Hard, bony appendages in the mouth that are used for the chewing of food and, in the case of animals, also as weapons.
Job, the faithful servant of God, barely escaping death in his sufferings, said: “I escape with the skin of my teeth.” (Job 19:20) It seems that Job was simply saying that he had escaped with nothing or with next to nothing. He had escaped with the skin of his teeth, that is, with the “skin” of what apparently has no skin.
Grinding or gnashing of the teeth is frequently used to denote rage (Job 16:9; Ac 7:54) or anguish and despair. (Mt 8:12; 13:42, 50; 22:13; 24:51; 25:30) Such gnashing may be accompanied by bitter words and violent action against the object of anger.
At Amos 4:6 the expression “cleanness of teeth” is paralleled with “want of bread,” representing famine conditions.
Teeth also symbolize destructive power of a nation or a people. (Da 7:5, 7, 19; Joe 1:6; Re 9:8) David likens the wicked enemies of the righteous to ferocious lions, and he petitions God to strike them in the jaw and to break their teeth. This would render them powerless to do harm. (Ps 3:7; 58:6) The false prophets of Israel are pictured as greedy and voracious, “biting with their teeth,” and sanctifying war against anyone who does not feed them.—Mic 3:5; compare Eze 34:2, 3; Mt 7:15; Ac 20:29.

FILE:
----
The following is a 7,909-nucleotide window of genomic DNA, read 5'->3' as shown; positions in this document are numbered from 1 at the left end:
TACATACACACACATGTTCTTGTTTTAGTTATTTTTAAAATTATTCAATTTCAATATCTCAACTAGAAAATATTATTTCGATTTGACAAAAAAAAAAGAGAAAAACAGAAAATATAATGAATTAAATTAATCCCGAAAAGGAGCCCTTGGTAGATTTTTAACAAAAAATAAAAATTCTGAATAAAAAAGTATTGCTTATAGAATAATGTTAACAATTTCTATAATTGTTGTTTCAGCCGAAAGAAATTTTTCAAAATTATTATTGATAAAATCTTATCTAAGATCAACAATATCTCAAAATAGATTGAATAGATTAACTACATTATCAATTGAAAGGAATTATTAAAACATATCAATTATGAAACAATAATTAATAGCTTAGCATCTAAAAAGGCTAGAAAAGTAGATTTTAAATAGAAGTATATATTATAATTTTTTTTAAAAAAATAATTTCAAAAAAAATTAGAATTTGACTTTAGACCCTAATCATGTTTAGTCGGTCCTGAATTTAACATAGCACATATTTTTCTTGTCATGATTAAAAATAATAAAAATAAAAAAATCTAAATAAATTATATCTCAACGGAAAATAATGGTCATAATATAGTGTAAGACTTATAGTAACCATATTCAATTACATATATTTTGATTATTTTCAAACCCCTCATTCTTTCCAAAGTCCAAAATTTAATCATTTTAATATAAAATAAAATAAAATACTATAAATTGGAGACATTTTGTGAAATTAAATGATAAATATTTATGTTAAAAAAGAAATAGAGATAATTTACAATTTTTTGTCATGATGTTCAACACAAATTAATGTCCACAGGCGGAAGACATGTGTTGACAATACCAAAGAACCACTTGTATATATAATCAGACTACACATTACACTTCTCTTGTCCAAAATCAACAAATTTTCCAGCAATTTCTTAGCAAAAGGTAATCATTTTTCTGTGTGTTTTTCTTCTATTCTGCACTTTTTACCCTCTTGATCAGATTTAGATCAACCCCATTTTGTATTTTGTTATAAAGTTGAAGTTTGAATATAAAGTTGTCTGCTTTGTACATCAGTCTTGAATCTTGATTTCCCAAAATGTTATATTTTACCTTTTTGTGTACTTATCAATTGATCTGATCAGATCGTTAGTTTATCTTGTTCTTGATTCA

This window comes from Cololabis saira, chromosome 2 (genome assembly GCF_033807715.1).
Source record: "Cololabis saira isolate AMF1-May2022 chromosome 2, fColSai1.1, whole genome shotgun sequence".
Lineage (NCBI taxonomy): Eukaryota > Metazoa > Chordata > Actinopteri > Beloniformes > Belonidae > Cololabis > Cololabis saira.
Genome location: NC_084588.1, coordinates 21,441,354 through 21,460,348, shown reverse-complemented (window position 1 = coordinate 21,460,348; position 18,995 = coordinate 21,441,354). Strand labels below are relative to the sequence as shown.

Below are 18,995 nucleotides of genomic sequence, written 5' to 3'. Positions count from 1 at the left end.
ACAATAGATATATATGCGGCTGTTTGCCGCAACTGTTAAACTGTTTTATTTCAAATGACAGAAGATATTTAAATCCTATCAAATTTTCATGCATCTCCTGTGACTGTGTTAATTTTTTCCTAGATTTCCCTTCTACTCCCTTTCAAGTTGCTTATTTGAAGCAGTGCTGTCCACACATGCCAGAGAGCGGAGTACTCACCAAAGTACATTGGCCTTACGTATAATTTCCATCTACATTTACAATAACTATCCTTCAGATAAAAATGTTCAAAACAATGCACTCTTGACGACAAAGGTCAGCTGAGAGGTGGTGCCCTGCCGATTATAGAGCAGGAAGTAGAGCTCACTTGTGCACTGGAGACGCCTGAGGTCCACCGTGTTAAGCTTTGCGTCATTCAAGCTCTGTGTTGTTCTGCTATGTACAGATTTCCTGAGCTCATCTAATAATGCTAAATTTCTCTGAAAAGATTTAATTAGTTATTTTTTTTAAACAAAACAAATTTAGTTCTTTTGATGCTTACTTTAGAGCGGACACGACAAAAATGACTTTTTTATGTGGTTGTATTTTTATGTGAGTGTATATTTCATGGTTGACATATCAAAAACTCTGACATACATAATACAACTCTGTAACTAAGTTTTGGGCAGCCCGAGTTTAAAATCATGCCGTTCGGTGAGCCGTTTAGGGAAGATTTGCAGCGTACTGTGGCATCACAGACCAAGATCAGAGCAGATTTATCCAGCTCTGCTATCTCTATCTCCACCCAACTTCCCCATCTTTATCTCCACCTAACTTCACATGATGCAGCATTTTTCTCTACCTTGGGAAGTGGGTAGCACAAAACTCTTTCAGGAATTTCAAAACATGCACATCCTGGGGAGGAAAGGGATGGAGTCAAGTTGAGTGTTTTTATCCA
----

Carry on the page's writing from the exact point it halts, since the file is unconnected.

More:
In the days before Jerusalem’s destruction, a common saying of the people was: “The fathers were the ones that ate the unripe grape, but it was the teeth of the sons that got set on edge.” (Jer 31:29; Eze 18:2-4) By this means they tried to excuse themselves of the blame for the adverse conditions brought upon the nation because of its wickedness, saying that what they were experiencing was as a result of what their fathers had done.